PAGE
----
Transjugular intrahepatic portosystemic shunt (TIPS) is a procedure
that may be used to reduce
portal hypertension and its complications, especially
variceal bleeding. A TIPS procedure may be done
by a radiologist, who places a small wire-mesh coil (stent) into a liver vein.
The stent is then expanded using a small inflatable balloon (angioplasty). The
stent forms a channel, or shunt, that bypasses the liver. This channel reduces
pressure in the portal vein. By reducing portal hypertension, enlarged veins
(varices) are less likely to rupture and bleed. And other complications of
cirrhosis called ascites (fluid in the abdomen) and hepatic hydrothorax (fluid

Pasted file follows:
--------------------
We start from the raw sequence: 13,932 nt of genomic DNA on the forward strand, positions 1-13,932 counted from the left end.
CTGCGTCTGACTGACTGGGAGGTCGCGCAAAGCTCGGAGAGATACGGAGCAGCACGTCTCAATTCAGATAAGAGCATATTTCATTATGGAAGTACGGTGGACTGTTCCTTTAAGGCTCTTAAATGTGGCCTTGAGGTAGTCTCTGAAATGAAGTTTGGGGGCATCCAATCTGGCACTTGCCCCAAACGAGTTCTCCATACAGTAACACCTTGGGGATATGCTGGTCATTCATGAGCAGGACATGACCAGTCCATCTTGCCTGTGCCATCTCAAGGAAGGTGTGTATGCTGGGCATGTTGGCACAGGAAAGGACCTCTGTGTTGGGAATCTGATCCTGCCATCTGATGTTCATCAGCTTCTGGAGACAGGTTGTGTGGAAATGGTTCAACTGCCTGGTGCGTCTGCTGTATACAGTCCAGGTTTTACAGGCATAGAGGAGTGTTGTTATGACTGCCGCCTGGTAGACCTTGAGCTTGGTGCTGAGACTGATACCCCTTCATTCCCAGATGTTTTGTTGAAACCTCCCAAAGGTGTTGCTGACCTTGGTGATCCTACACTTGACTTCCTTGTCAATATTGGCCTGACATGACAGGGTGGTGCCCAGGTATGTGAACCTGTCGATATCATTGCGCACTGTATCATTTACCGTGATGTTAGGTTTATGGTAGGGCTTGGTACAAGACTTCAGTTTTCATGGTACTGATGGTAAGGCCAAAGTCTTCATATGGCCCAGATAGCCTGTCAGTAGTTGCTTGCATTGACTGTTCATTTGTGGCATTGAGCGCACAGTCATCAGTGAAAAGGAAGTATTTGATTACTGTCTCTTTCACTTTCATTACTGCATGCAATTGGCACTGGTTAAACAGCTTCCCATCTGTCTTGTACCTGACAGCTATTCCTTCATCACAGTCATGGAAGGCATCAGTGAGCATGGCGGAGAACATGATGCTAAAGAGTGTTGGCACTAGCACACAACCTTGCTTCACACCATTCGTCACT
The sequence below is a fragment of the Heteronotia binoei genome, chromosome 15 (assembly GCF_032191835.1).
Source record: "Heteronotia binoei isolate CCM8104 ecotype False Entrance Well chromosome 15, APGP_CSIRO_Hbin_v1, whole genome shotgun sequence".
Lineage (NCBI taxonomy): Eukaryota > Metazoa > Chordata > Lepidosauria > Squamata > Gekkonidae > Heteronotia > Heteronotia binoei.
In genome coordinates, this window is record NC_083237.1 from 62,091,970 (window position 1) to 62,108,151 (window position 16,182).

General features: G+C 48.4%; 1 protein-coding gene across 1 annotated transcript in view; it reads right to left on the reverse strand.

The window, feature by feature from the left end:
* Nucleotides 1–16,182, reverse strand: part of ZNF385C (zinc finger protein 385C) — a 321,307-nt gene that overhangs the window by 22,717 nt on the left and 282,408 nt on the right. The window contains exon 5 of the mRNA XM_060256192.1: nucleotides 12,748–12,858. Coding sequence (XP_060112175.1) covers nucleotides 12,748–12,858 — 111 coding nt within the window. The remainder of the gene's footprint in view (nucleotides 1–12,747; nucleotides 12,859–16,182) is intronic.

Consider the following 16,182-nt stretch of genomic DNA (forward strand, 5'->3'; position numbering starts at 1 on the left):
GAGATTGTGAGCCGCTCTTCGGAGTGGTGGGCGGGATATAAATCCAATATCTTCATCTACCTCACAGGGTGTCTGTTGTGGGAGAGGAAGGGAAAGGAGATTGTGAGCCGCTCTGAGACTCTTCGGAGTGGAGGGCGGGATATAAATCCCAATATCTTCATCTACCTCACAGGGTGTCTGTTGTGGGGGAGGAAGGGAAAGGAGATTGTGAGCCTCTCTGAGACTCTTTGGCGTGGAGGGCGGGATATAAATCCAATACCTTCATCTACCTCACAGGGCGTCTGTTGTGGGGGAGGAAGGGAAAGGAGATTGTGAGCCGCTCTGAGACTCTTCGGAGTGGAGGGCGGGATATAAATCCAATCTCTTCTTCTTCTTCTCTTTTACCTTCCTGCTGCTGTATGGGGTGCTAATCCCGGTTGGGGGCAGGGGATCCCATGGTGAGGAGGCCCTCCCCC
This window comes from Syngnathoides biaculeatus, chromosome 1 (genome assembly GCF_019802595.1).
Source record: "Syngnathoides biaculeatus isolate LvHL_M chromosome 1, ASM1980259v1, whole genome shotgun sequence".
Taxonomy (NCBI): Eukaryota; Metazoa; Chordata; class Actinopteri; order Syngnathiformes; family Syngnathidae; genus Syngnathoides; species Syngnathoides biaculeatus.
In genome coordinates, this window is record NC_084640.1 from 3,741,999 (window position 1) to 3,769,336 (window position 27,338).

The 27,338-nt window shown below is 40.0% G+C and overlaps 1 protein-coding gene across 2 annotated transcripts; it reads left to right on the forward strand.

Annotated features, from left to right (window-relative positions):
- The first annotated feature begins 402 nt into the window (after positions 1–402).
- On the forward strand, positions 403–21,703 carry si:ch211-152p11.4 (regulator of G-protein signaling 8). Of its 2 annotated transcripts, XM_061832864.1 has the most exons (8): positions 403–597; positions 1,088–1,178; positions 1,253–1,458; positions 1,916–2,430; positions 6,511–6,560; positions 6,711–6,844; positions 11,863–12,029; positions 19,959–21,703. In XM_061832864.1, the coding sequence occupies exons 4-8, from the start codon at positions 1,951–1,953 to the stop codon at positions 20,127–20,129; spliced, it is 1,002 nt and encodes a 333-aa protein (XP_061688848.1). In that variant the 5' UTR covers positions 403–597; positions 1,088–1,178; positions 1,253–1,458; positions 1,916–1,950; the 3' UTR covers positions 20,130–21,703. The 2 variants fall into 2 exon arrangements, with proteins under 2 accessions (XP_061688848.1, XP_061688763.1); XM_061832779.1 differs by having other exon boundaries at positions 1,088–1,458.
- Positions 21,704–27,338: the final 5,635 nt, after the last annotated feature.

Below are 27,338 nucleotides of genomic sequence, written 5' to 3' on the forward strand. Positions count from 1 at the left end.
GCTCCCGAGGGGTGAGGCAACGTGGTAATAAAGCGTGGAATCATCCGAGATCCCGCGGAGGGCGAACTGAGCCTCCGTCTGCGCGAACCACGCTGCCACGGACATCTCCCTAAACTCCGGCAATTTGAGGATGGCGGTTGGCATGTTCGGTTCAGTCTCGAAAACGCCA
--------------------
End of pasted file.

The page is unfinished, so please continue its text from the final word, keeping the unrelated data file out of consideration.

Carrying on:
between the lungs and the chest wall) may improve or go away.
Treat variceal bleeding while someone is waiting for a
Complications of the procedure may
Encephalopathy. Up to 20 out of 100 people who
have TIPS surgery develop encephalopathy after the surgery.1
Malfunction of the stent, such as narrowing
(stenosis) or closing (occlusion).
In this article
This information is produced and provided by the National
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WebMD Medical Reference from Healthwise
March 12, 2014
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